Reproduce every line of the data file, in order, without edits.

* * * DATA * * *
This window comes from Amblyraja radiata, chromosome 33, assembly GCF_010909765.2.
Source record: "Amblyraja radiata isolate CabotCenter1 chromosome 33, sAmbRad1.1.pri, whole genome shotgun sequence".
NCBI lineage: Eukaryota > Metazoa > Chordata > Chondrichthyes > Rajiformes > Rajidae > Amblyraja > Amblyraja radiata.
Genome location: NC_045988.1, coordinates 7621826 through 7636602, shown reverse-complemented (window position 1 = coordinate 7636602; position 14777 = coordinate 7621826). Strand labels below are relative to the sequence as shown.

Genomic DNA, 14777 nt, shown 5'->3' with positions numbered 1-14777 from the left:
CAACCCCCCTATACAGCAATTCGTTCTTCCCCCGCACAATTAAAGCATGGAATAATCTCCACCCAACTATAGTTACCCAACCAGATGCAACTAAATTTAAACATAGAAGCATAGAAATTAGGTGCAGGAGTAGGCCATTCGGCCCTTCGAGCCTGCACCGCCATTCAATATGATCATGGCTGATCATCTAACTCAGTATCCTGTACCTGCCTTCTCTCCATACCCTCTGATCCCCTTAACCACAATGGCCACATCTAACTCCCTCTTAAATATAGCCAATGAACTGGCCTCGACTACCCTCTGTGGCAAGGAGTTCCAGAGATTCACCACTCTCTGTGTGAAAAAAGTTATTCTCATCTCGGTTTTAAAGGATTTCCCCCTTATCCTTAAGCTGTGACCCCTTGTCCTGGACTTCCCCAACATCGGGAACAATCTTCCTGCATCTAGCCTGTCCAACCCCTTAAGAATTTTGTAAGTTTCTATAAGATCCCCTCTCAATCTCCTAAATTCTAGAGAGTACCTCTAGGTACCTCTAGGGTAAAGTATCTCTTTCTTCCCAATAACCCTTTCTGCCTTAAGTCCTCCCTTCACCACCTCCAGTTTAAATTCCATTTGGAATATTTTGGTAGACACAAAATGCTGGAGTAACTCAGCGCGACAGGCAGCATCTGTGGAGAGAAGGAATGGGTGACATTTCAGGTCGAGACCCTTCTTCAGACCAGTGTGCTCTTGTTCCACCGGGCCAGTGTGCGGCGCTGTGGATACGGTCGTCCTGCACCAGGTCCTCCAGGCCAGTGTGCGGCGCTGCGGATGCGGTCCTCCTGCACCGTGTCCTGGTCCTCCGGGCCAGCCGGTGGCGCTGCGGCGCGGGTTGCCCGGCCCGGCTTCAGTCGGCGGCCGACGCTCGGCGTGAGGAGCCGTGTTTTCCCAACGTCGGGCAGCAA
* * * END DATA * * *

This window comes from Amblyraja radiata, chromosome 33, assembly GCF_010909765.2.
Source record: "Amblyraja radiata isolate CabotCenter1 chromosome 33, sAmbRad1.1.pri, whole genome shotgun sequence".
NCBI lineage: Eukaryota > Metazoa > Chordata > Chondrichthyes > Rajiformes > Rajidae > Amblyraja > Amblyraja radiata.
Genome location: NC_045988.1, coordinates 7621826 through 7636602, shown reverse-complemented (window position 1 = coordinate 7636602; position 14777 = coordinate 7621826). Strand labels below are relative to the sequence as shown.

Genomic DNA, 14777 nt, shown 5'->3' with positions numbered 1-14777 from the left:
CAACCCCCCTATACAGCAATTCGTTCTTCCCCCGCACAATTAAAGCATGGAATAATCTCCACCCAACTATAGTTACCCAACCAGATGCAACTAAATTTAAACATAGAAGCATAGAAATTAGGTGCAGGAGTAGGCCATTCGGCCCTTCGAGCCTGCACCGCCATTCAATATGATCATGGCTGATCATCTAACTCAGTATCCTGTACCTGCCTTCTCTCCATACCCTCTGATCCCCTTAACCACAATGGCCACATCTAACTCCCTCTTAAATATAGCCAATGAACTGGCCTCGACTACCCTCTGTGGCAAGGAGTTCCAGAGATTCACCACTCTCTGTGTGAAAAAAGTTATTCTCATCTCGGTTTTAAAGGATTTCCCCCTTATCCTTAAGCTGTGACCCCTTGTCCTGGACTTCCCCAACATCGGGAACAATCTTCCTGCATCTAGCCTGTCCAACCCCTTAAGAATTTTGTAAGTTTCTATAAGATCCCCTCTCAATCTCCTAAATTCTAGAGAGTACCTCTAGGTACCTCTAGGGTAAAGTATCTCTTTCTTCCCAATAACCCTTTCTGCCTTAAGTCCTCCCTTCACCACCTCCAGTTTAAATTCCATTTGGAATATTTTGGTAGACACAAAATGCTGGAGTAACTCAGCGCGACAGGCAGCATCTGTGGAGAGAAGGAATGGGTGACATTTCAGGTCGAGACCCTTCTTCAGACCAGTGTGCTCTTGTTCCACCGGGCCAGTGTGCGGCGCTGTGGATACGGTCGTCCTGCACCAGGTCCTCCAGGCCAGTGTGCGGCGCTGCGGATGCGGTCCTCCTGCACCGTGTCCTGGTCCTCCGGGCCAGCCGGTGGCGCTGCGGCGCGGGTTGCCCGGCCCGGCTTCAGTCGGCGGCCGACGCTCGGCGTGAGGAGCCGTGTTTTCCCAACGTCGGGCAGCAA